Frankie had plenty of time to get himself into college, wanting to start next fall. He knew he would have to take care of his mother and little sister for a while. Suspecting his father’s last breaths were close, Frankie’s plan was to stay home until all was settled. Besides, if it came right down to it, he would have to work a regular job during this difficult time. What better time to get into real estate? He would be that bit closer to acquiring his dream home and proving that eccentric man wrong.
At close to three in the morning, Frankie had a breakthrough. Most of the text was a mix of Gaelic and Latin, with many flourishes of a whole unfamiliar language mixed in. The one sentence he could decipher, having written it down in his notebook, read—”Blessing to those who see. Returning to the Path should never be.”
Pleased with the work he had done, even in one sentence, Frankie bookmarked his place and closed the book and placed it back in the box. Now came the hard part. Where to stash it? He placed it high atop the furthest corner shelf of his closet, covering it leisurely with a shirt atop it.
Turning off the bedroom light and not caring to kick off the day’s clothes, he sluggishly crawled into bed as though pulling a cocoon over his body. Within minutes, he fell into the Dreaming.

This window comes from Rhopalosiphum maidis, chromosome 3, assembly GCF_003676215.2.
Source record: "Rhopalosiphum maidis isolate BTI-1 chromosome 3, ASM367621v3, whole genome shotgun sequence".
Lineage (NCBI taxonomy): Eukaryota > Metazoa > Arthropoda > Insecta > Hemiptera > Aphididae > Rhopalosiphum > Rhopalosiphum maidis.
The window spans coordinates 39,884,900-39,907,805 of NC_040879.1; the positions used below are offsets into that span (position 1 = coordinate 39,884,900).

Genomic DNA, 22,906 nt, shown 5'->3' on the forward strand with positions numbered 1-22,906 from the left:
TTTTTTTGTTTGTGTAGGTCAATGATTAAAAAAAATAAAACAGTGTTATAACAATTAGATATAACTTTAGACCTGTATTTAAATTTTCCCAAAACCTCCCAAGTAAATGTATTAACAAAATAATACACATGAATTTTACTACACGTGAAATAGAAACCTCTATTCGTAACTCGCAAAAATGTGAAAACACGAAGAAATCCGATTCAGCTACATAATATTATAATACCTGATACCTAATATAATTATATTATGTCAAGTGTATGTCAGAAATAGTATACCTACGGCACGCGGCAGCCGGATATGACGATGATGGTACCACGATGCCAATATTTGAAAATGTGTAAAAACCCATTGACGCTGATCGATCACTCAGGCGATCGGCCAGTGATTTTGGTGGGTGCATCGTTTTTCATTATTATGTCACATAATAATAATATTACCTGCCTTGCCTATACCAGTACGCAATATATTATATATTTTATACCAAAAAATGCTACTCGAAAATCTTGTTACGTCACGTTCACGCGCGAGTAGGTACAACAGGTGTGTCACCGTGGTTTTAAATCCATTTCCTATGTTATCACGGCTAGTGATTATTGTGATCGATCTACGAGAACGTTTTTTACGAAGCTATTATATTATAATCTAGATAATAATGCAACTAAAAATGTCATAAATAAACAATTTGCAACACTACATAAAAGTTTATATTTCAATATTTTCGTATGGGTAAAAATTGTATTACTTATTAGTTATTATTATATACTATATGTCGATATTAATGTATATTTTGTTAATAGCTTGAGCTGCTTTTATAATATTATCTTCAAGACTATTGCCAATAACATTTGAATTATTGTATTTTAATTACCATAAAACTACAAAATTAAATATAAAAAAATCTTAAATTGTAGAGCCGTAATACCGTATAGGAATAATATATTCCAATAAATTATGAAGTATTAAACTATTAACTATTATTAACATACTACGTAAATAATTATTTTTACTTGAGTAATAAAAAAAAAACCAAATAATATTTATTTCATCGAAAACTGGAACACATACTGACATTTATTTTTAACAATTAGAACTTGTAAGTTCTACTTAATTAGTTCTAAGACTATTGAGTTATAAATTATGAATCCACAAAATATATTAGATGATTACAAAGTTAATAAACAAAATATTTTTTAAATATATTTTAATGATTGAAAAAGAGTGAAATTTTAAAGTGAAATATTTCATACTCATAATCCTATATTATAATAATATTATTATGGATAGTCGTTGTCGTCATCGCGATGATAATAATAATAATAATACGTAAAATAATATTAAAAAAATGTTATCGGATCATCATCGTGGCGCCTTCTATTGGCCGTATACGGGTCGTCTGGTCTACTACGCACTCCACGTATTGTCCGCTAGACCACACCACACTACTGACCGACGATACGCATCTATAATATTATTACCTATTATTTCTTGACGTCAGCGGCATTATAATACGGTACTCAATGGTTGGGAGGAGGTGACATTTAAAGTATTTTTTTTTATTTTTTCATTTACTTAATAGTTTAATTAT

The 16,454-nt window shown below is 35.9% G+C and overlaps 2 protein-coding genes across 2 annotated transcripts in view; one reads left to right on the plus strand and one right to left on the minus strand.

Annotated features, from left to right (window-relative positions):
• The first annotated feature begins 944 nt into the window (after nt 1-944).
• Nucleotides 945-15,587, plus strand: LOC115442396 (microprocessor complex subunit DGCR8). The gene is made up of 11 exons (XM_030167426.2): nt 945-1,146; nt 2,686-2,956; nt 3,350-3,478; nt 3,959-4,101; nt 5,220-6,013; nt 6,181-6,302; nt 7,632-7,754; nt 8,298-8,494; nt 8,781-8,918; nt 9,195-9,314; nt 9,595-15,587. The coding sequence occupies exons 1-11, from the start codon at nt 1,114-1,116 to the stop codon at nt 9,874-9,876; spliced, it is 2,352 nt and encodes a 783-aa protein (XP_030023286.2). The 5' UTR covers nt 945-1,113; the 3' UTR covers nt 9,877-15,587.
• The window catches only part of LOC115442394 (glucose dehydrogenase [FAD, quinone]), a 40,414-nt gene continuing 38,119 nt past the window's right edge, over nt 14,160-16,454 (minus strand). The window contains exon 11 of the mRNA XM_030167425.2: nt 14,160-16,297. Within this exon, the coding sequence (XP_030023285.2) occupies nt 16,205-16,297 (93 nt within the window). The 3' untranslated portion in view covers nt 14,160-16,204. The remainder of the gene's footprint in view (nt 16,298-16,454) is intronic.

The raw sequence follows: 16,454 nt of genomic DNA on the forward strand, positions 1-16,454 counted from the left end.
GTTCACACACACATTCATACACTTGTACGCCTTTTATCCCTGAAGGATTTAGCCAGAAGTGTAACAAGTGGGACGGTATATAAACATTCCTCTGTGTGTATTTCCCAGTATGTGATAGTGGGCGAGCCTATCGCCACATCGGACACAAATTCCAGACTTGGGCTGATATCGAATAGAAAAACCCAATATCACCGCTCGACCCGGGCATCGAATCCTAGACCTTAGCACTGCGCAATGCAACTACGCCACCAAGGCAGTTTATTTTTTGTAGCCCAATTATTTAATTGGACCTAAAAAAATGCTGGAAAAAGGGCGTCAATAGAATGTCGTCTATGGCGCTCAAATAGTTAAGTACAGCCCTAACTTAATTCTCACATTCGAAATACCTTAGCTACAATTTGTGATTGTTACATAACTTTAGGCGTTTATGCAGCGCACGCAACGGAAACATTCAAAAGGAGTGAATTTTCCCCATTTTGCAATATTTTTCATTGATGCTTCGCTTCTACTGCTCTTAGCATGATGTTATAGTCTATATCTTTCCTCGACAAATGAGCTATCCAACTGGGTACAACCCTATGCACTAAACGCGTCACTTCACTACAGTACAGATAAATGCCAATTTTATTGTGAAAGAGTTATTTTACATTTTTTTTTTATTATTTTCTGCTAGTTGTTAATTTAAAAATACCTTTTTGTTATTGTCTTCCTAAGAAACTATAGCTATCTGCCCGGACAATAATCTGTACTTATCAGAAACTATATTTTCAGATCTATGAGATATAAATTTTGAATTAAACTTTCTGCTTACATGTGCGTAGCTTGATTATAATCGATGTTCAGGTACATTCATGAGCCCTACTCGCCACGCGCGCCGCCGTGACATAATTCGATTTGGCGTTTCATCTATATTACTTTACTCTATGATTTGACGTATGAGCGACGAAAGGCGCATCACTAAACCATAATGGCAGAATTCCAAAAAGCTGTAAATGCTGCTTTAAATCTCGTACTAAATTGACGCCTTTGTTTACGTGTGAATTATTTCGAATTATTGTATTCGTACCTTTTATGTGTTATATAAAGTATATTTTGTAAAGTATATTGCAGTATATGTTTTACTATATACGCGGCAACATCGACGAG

The darkened space encased Frankie’s wits to silence as he moved slowly forward. Far into the distance, a single high-backed chair took shape. Wooden legs as lion paws grew from flattened light below to give form to a supposed floor. From the legs, the seated cushion fabric formed olive green, with armed sides topped with curved wood and beaded brass to the upholstery all along the edge of the chair. Frankie, curious with a touch of fear, ventured closer to the chair as it finished its appearance with a curved inward backing, the olive green fabric patterned with a flourish of darker green roses and medieval leaves adorned throughout. Gradually, Frankie moved to face the front of the chair. A male figure with long, pale blond hair sat upon it. His arm was propped up with his head leaning into his curled fist.